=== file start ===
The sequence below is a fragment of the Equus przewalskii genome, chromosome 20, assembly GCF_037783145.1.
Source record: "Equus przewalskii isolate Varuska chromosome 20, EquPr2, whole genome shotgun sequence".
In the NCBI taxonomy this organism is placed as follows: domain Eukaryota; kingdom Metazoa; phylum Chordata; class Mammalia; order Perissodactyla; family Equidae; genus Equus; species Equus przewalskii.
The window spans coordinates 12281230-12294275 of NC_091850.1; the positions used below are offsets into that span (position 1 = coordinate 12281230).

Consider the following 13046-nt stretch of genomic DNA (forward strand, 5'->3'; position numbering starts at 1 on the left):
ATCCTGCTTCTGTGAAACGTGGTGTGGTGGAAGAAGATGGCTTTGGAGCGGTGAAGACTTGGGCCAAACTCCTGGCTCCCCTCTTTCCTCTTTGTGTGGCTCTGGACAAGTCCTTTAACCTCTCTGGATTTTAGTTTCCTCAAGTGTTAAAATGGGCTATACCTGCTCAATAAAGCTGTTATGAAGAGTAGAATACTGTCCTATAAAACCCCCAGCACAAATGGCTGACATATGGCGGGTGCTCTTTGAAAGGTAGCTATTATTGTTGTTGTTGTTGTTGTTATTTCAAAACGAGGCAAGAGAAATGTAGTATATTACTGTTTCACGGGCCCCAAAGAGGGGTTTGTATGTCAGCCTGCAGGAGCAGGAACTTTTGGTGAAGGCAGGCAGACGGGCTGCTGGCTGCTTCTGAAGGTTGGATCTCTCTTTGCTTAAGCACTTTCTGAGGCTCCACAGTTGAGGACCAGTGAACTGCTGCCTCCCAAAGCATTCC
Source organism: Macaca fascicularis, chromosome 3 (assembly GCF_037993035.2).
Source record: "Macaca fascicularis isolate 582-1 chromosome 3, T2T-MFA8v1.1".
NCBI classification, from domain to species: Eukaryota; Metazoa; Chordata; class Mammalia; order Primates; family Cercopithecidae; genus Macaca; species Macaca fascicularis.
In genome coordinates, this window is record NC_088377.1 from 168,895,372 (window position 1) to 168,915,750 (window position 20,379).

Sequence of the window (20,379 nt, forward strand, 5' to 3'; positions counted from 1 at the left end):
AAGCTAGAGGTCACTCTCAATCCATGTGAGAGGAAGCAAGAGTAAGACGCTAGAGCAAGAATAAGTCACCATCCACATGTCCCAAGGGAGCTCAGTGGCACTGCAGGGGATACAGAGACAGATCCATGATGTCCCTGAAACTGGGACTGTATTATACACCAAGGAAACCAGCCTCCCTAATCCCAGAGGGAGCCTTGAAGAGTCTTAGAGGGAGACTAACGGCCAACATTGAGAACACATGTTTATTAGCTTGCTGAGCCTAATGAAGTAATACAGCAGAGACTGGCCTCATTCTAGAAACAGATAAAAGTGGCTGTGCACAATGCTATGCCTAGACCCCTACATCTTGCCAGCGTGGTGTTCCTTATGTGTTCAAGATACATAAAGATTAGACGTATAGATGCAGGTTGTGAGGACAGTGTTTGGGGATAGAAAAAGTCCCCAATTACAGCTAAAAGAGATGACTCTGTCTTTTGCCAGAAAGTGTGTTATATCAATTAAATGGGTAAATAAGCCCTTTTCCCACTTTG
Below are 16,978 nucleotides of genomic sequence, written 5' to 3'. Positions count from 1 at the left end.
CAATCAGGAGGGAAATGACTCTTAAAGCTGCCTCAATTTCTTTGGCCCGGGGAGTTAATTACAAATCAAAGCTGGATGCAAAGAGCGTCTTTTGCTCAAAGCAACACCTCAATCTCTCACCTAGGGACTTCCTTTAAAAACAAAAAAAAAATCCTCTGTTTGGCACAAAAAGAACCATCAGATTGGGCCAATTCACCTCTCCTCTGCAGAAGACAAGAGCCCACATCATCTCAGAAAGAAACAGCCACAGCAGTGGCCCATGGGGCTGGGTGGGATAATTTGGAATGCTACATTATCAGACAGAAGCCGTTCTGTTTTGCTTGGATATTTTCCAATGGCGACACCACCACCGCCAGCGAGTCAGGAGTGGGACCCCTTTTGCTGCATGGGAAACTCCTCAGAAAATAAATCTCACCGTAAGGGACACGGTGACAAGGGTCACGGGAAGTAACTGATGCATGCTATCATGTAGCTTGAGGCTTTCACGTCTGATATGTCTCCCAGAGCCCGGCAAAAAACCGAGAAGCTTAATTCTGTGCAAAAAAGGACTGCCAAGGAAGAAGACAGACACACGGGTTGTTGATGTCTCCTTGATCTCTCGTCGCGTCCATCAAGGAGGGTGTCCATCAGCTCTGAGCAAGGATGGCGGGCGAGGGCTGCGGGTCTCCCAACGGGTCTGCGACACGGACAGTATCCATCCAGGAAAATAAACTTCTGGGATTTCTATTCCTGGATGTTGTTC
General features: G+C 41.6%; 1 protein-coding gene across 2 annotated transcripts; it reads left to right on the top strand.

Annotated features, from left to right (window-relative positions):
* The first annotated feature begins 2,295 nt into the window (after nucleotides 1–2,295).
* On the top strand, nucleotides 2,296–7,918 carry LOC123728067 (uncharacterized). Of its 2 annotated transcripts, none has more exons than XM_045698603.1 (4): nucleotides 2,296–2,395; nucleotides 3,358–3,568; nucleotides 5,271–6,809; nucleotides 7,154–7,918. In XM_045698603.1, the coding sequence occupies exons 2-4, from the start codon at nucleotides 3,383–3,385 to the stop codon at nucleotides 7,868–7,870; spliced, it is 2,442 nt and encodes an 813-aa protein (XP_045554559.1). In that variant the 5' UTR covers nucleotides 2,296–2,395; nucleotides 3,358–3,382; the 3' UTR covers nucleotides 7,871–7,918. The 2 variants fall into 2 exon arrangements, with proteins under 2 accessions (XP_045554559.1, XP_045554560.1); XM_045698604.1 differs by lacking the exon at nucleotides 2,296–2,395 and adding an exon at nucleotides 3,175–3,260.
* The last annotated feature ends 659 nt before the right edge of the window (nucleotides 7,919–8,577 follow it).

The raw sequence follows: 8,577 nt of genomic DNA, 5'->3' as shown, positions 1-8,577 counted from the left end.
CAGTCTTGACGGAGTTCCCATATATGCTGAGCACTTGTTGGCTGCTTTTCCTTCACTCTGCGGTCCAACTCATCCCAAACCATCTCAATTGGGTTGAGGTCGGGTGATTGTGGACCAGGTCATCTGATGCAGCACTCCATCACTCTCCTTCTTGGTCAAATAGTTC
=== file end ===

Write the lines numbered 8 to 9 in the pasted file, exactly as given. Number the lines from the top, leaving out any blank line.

Source record: "Macaca fascicularis isolate 582-1 chromosome 3, T2T-MFA8v1.1".
NCBI classification, from domain to species: Eukaryota; Metazoa; Chordata; class Mammalia; order Primates; family Cercopithecidae; genus Macaca; species Macaca fascicularis.